All that to say that Natasha Romanoff’s brief conversation with Bruce Banner about who can and can’t have babies is possibly the smallest piece of the plot dedicated to the theme of reproduction as a means of legacy, yet it’s all people can talk about because it involves a character’s very natural discomfort and wistfulness upon discussing what amounts to sexual violence–forced sterilization–which in its most reduced form is a denial of choice as well as physical injury, much in the same vein as rape, forced pregnancy, or even genital mutilation, which are ever at the forefront of women’s body and reproductive rights issues. From a technical standpoint, however, the conversation is there to add some backstory flavor to a flash-in-the-pan romantic subplot that in turn lends some support to the themes of the larger arc, and no more.
Hawkeye/Clint Barton emerges out of the woodwork to support the theme as well, and shows his true colors as an enthusiastic homesteading farmer with a wife, kids, and the predictable honey-do list. It’s a side we haven’t seen, and very much at odds with the desperado-solitary eagle-lone wolf vibe that many hero characters like Stark and Cpt. America offer. When Barton later prepares to sacrifice himself to save a child during the final battle, it’s because he empathizes with the boy’s mother so intensely that no other course of action is acceptable.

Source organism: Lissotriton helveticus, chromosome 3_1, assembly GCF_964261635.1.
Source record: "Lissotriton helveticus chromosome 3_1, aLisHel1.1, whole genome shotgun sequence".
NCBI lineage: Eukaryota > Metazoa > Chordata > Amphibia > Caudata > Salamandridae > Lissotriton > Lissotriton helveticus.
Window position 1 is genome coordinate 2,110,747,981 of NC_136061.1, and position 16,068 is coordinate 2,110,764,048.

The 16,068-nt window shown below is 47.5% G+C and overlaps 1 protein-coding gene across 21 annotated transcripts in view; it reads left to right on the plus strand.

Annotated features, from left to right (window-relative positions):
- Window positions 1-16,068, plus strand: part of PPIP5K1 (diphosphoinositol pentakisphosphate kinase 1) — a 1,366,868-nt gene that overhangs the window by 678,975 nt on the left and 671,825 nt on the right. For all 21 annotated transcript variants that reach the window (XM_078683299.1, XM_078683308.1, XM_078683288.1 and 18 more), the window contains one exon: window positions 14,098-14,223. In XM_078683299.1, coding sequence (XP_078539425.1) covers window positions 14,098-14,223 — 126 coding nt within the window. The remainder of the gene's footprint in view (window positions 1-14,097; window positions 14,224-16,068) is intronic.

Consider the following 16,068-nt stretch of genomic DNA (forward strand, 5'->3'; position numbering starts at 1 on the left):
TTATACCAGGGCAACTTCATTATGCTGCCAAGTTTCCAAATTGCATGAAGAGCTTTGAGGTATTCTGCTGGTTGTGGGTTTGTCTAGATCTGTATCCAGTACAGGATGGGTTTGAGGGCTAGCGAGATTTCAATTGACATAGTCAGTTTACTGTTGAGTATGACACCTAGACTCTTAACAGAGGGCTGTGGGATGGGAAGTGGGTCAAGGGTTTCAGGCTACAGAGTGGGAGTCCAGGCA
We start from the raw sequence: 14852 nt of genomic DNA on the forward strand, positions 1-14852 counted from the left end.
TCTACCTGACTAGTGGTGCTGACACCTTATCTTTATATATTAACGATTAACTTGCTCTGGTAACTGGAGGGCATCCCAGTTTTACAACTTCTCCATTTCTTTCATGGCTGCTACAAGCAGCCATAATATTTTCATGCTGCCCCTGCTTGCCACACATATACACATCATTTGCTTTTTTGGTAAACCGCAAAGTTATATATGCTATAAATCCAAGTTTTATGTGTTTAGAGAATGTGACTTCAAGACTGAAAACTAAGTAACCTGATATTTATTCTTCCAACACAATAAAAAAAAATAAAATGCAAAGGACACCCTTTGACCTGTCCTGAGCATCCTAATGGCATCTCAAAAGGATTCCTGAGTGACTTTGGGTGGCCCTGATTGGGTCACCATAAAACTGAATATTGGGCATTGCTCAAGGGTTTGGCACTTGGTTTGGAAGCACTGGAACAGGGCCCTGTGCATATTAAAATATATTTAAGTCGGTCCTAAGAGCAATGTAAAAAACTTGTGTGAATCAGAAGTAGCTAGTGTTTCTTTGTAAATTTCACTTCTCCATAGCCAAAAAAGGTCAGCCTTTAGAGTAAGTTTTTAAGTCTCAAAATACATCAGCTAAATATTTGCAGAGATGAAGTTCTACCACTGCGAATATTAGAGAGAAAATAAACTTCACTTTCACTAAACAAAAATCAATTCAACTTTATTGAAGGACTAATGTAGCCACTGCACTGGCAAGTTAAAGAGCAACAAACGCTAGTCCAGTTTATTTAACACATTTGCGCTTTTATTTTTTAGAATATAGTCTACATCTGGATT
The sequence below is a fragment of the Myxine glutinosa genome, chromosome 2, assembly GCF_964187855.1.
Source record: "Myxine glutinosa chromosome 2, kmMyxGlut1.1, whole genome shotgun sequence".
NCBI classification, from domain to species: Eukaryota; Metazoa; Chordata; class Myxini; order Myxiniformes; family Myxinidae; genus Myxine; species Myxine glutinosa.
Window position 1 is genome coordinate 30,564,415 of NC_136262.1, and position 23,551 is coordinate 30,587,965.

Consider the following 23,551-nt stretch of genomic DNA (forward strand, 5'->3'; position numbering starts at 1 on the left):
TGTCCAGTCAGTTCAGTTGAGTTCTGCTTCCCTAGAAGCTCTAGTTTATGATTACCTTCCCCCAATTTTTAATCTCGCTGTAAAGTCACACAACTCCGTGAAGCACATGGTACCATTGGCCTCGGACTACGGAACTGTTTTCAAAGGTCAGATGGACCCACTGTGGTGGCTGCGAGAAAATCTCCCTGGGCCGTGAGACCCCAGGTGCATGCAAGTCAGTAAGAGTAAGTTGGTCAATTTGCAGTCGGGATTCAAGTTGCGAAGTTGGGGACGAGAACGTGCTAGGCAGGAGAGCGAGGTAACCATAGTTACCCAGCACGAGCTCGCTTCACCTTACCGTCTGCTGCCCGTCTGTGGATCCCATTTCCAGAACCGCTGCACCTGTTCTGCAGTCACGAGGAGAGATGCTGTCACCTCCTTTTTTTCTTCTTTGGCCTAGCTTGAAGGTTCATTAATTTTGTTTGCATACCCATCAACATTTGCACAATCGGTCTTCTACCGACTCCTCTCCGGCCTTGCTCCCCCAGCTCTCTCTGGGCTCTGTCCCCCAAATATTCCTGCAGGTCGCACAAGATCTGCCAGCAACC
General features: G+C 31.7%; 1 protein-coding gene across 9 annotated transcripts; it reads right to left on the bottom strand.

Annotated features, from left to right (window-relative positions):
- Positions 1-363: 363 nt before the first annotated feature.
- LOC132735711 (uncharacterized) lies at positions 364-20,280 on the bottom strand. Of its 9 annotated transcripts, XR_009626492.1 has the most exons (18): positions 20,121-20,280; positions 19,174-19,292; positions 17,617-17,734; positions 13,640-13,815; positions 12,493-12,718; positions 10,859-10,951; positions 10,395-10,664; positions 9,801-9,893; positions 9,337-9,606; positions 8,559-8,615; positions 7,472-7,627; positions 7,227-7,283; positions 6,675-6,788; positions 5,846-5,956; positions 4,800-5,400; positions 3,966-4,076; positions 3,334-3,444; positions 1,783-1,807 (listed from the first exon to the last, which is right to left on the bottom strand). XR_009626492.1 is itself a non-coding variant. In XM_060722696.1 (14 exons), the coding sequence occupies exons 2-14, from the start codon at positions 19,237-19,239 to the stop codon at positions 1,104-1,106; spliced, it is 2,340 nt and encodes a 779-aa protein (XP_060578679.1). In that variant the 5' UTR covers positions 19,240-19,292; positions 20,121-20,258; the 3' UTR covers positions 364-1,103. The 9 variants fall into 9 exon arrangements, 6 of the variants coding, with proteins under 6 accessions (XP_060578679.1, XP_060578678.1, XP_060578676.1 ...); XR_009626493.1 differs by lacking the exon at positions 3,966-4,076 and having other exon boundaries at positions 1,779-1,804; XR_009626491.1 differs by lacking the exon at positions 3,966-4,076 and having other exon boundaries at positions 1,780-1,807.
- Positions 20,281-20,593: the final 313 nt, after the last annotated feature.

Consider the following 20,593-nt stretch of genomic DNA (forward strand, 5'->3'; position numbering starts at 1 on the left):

Ultron, likewise, replicates “like Catholic rabbits,” dramatically destroying himself with each new iteration, and monologues at length about humans bearing “children, designed to supplant them. To help them… end. ” Again, legacy is depicted as a balm to mortality, which is really what storytelling has always been about: leaving something behind, because you can’t take anything with you. In the conversation between the Vision and Ultron’s final battered and failing vessel, Ultron is forced to view the perfect humanoid body he had intended for his ultimate “upgrade” in the hands of someone else, and berates the Vision for his naïveté and idealism, sounding very much like a crotchety old man jealously disapproving of a youngster’s apparent waste of energy and potential.